In conclusion, the MOGH fully undertakes the marketing actions required to fulfill the CIM definition of marketing that they ‘identifies, anticipates and satisfies customer needs profitably.’ This is reflected by MOGH being a marketing oriented company internationally, from this report it can be concluded they do this by understanding the competition and having the competitive advantage in the global hotel market. They have successfully done this by recognising the key elements from service marketing mix and promotional mix to satisfy their customer’s needs for luxury hotels. MOGH have also shown they are marketing orientated in the past few years but understand the moving market for technology and updated their services to reflect this.


In light on the conclusion, I recommend that MOGH should continue to focus their marketing aims on satisfying customers by providing a high quality service. They could also move onto providing a chain on of hotels for a slightly lower cost as the MOGH brand would be enough to sell the rooms, this would help with having the competitive advantage. Overall there are not too many recommendations to make as the MOGH is very successful in being marketing oriented and a currently the one of the market leaders.

8. Appendix

Figure 1

9. References

Berry, L.L. (1984), Services marketing is different, in Lovelock, C.H. (Ed.), Services Marketing, Prentice-Hall, Englewood Cliffs, NJ, pp. 29-37.

Byeong Yong Kim, Haemoon Oh, (2004) How do hotel firms obtain a competitive advantage?, International Journal of Contemporary Hospitality Management, Vol. 16 Iss: 1, pp.65 – 71

Bitner, M.J. (1990), Evaluating service encounters: the effect of physical surroundings and employee responses, Journal of Marketing, Vol. 54, p. 69-82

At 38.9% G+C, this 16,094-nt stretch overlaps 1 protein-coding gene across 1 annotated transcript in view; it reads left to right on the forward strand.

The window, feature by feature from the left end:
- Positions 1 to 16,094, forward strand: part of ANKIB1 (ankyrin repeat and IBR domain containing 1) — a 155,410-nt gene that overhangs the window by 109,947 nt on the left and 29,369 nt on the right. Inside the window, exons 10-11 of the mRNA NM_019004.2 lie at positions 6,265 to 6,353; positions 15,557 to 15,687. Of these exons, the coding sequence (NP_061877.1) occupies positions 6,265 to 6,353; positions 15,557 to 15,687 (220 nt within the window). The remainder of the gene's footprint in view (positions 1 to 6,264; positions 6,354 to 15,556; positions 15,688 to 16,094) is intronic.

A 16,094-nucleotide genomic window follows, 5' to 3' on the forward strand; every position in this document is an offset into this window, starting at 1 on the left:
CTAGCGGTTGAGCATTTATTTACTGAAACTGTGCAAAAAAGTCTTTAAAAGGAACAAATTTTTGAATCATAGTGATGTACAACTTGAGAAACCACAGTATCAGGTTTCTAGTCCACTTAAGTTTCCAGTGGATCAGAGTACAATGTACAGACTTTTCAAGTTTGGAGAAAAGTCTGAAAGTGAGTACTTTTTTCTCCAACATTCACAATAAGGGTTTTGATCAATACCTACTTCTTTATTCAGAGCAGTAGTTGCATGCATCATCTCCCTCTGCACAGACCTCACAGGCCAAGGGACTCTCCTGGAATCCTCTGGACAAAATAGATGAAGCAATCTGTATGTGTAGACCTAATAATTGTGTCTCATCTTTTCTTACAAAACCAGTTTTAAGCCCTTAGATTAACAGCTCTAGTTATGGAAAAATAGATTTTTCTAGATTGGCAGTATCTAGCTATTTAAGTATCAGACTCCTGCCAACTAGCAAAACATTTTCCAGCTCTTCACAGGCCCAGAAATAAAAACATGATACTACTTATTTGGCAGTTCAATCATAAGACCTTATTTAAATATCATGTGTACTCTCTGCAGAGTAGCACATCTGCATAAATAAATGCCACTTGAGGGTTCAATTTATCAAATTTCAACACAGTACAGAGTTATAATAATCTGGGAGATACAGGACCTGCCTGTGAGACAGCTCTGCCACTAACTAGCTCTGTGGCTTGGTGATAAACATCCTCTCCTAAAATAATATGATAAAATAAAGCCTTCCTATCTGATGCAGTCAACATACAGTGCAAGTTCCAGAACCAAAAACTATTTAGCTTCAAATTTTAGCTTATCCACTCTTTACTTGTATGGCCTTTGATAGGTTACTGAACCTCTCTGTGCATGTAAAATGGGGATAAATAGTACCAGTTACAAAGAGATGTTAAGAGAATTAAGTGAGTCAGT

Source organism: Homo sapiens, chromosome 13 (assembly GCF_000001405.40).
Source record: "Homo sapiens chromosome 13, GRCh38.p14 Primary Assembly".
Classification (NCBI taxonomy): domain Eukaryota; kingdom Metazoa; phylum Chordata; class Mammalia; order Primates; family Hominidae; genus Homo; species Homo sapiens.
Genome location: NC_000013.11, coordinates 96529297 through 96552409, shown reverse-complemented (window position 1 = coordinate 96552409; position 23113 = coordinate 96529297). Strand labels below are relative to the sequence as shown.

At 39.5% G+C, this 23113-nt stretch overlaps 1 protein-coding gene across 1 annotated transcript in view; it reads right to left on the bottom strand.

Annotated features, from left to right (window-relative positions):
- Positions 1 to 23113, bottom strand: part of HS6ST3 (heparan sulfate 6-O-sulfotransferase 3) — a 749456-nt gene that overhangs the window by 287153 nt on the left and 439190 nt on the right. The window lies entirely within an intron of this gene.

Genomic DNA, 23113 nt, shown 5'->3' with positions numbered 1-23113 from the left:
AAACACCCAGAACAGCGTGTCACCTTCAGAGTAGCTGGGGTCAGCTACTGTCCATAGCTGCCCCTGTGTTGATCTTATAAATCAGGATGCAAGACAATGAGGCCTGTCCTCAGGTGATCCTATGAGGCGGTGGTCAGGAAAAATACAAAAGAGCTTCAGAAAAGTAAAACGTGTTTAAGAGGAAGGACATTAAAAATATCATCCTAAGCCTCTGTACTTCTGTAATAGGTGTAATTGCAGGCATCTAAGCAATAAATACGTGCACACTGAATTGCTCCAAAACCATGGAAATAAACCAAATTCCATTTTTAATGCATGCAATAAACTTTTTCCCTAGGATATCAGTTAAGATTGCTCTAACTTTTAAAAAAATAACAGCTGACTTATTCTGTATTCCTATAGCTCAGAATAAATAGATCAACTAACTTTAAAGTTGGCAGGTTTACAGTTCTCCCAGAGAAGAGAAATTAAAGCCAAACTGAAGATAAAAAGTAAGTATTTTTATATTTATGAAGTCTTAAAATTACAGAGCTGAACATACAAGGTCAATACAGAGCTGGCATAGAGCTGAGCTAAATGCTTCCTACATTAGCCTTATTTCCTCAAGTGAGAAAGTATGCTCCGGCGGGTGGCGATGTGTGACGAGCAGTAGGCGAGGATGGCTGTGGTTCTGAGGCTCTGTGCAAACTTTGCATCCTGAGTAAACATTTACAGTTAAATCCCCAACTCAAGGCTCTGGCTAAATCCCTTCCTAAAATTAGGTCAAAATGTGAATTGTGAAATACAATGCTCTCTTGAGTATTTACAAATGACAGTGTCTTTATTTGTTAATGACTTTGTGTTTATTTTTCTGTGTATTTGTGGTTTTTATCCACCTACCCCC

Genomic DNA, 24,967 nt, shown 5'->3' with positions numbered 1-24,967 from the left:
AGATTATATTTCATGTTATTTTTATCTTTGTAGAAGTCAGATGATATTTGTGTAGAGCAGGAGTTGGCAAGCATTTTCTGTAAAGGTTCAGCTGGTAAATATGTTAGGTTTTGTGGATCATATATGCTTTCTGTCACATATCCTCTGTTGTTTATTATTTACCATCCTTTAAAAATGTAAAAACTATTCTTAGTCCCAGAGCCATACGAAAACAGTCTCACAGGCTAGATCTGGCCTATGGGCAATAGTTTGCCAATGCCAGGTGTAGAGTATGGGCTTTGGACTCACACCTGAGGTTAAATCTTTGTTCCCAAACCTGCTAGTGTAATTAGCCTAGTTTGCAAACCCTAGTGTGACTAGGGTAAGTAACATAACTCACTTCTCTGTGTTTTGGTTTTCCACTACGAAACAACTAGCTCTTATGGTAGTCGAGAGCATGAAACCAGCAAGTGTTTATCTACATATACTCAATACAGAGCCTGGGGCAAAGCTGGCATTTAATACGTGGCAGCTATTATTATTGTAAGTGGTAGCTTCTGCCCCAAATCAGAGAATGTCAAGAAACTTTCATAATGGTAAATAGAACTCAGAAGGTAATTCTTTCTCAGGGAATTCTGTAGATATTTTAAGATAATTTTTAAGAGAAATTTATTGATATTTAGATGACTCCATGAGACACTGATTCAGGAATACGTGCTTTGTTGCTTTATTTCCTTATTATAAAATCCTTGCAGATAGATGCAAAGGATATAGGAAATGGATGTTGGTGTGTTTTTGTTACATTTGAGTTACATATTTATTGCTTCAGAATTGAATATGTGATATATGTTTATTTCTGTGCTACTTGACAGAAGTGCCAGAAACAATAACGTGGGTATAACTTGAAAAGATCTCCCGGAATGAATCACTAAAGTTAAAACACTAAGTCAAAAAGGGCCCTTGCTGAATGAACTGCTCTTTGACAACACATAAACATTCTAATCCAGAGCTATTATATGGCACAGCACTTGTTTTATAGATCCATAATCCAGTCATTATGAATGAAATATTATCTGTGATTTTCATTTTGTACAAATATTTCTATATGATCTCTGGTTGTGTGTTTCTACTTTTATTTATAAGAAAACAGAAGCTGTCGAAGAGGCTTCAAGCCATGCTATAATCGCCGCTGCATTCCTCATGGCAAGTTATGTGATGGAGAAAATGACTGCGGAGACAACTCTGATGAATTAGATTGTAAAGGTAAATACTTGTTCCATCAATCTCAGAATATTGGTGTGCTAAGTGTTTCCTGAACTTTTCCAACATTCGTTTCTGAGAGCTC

Booms and Binter. (1995). Using the 7Ps as a generic marketing mix.Marketing Intelligence & Planning. 13 (9), 4-15.

Bowdin, G, McDonnell.I, Allen, J & O’Toole (2003). Events Management. Oxford: Elsevier Butterworth-Heinemann.

Janet D’Angelo (2009). Business Strategies: A Plan for Success. London: Cengage Learning. 226.

De Mooij, M. (2010) Global Marketing and Advertising: Understanding Cultural Paradoxes (3rd edition). London. Sage Publishing.

Dennis J. Cahill (1997). How consumers pick a hotel: strategic segmentation and target marketing . 2nd ed. London: Routledge. 13-21

Drucker P.F. (1999) Management Challenges for the 21st Century, Butterworth-Heinemann, Oxford

Jobber, D. (2010) Principles and practice of marketing, 5th ed. Maidenhead: McGraw Hill Publishing Company

Kathleen Mortimer. (2001). Services Advertising: The agency pointview.
Journal of Service Marketing. 15 (2), 131-146.

L. McTier Anderson and Ruth Lesher Taylor. (1995). McCarthy’s 4PS.Journal of Marketing Theory and Practice. 3 (3), 1-9.

Lovelock, C and Wright, L (2002) Principles of services marketing and management, London. Prentice Hall

Philip Kotler, Gary Armstrong (2010). Principles of marketing .London: Pearson Education